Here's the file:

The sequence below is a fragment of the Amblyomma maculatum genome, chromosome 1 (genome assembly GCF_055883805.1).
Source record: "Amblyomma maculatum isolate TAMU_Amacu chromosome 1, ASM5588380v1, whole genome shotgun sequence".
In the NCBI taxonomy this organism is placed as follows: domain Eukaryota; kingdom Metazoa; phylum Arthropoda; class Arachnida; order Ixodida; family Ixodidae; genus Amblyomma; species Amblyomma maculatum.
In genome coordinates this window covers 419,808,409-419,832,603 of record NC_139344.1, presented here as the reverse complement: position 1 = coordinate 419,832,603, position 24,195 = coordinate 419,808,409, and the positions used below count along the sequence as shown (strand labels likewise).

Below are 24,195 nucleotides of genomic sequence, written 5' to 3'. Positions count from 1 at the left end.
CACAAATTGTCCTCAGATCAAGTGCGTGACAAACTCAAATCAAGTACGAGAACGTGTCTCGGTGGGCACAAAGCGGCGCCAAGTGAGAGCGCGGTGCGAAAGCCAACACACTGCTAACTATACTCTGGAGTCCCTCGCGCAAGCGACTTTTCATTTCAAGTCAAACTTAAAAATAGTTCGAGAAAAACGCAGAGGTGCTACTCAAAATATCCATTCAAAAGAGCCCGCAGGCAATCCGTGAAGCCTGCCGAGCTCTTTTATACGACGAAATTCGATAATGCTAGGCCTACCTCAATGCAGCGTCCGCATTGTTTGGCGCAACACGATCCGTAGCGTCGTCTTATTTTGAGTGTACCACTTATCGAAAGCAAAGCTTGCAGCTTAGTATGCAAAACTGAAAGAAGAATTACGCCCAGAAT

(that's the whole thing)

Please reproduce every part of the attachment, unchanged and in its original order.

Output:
The sequence below is a fragment of the Amblyomma maculatum genome, chromosome 1 (genome assembly GCF_055883805.1).
Source record: "Amblyomma maculatum isolate TAMU_Amacu chromosome 1, ASM5588380v1, whole genome shotgun sequence".
In the NCBI taxonomy this organism is placed as follows: domain Eukaryota; kingdom Metazoa; phylum Arthropoda; class Arachnida; order Ixodida; family Ixodidae; genus Amblyomma; species Amblyomma maculatum.
In genome coordinates this window covers 419,808,409-419,832,603 of record NC_139344.1, presented here as the reverse complement: position 1 = coordinate 419,832,603, position 24,195 = coordinate 419,808,409, and the positions used below count along the sequence as shown (strand labels likewise).

Below are 24,195 nucleotides of genomic sequence, written 5' to 3'. Positions count from 1 at the left end.
CACAAATTGTCCTCAGATCAAGTGCGTGACAAACTCAAATCAAGTACGAGAACGTGTCTCGGTGGGCACAAAGCGGCGCCAAGTGAGAGCGCGGTGCGAAAGCCAACACACTGCTAACTATACTCTGGAGTCCCTCGCGCAAGCGACTTTTCATTTCAAGTCAAACTTAAAAATAGTTCGAGAAAAACGCAGAGGTGCTACTCAAAATATCCATTCAAAAGAGCCCGCAGGCAATCCGTGAAGCCTGCCGAGCTCTTTTATACGACGAAATTCGATAATGCTAGGCCTACCTCAATGCAGCGTCCGCATTGTTTGGCGCAACACGATCCGTAGCGTCGTCTTATTTTGAGTGTACCACTTATCGAAAGCAAAGCTTGCAGCTTAGTATGCAAAACTGAAAGAAGAATTACGCCCAGAAT